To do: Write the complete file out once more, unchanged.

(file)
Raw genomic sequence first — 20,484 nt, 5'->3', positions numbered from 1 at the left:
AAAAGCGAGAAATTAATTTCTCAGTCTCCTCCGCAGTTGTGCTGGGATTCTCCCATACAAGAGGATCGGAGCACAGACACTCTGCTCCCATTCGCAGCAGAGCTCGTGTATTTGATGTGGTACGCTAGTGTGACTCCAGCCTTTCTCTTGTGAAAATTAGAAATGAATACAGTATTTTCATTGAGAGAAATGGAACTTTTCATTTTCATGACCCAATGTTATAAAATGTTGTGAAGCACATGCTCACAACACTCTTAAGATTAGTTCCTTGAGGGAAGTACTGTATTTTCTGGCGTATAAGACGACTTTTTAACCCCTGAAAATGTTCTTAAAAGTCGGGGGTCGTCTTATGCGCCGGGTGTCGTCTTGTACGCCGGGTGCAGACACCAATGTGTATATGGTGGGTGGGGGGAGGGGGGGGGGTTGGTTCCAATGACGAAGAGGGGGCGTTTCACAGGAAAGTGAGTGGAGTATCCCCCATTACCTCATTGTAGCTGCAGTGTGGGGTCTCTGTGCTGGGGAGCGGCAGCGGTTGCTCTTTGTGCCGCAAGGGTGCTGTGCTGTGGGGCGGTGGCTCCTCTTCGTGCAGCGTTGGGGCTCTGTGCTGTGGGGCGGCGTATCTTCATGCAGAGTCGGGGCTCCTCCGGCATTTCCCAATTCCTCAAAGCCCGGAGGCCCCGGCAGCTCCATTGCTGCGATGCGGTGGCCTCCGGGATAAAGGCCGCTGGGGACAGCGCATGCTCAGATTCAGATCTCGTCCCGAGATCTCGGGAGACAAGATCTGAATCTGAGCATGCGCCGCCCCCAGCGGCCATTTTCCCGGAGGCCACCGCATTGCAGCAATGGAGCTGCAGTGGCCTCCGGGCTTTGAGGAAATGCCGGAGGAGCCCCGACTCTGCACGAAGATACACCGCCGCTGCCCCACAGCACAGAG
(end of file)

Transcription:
Raw genomic sequence first — 20,484 nt, 5'->3', positions numbered from 1 at the left:
AAAAGCGAGAAATTAATTTCTCAGTCTCCTCCGCAGTTGTGCTGGGATTCTCCCATACAAGAGGATCGGAGCACAGACACTCTGCTCCCATTCGCAGCAGAGCTCGTGTATTTGATGTGGTACGCTAGTGTGACTCCAGCCTTTCTCTTGTGAAAATTAGAAATGAATACAGTATTTTCATTGAGAGAAATGGAACTTTTCATTTTCATGACCCAATGTTATAAAATGTTGTGAAGCACATGCTCACAACACTCTTAAGATTAGTTCCTTGAGGGAAGTACTGTATTTTCTGGCGTATAAGACGACTTTTTAACCCCTGAAAATGTTCTTAAAAGTCGGGGGTCGTCTTATGCGCCGGGTGTCGTCTTGTACGCCGGGTGCAGACACCAATGTGTATATGGTGGGTGGGGGGAGGGGGGGGGGTTGGTTCCAATGACGAAGAGGGGGCGTTTCACAGGAAAGTGAGTGGAGTATCCCCCATTACCTCATTGTAGCTGCAGTGTGGGGTCTCTGTGCTGGGGAGCGGCAGCGGTTGCTCTTTGTGCCGCAAGGGTGCTGTGCTGTGGGGCGGTGGCTCCTCTTCGTGCAGCGTTGGGGCTCTGTGCTGTGGGGCGGCGTATCTTCATGCAGAGTCGGGGCTCCTCCGGCATTTCCCAATTCCTCAAAGCCCGGAGGCCCCGGCAGCTCCATTGCTGCGATGCGGTGGCCTCCGGGATAAAGGCCGCTGGGGACAGCGCATGCTCAGATTCAGATCTCGTCCCGAGATCTCGGGAGACAAGATCTGAATCTGAGCATGCGCCGCCCCCAGCGGCCATTTTCCCGGAGGCCACCGCATTGCAGCAATGGAGCTGCAGTGGCCTCCGGGCTTTGAGGAAATGCCGGAGGAGCCCCGACTCTGCACGAAGATACACCGCCGCTGCCCCACAGCACAGAG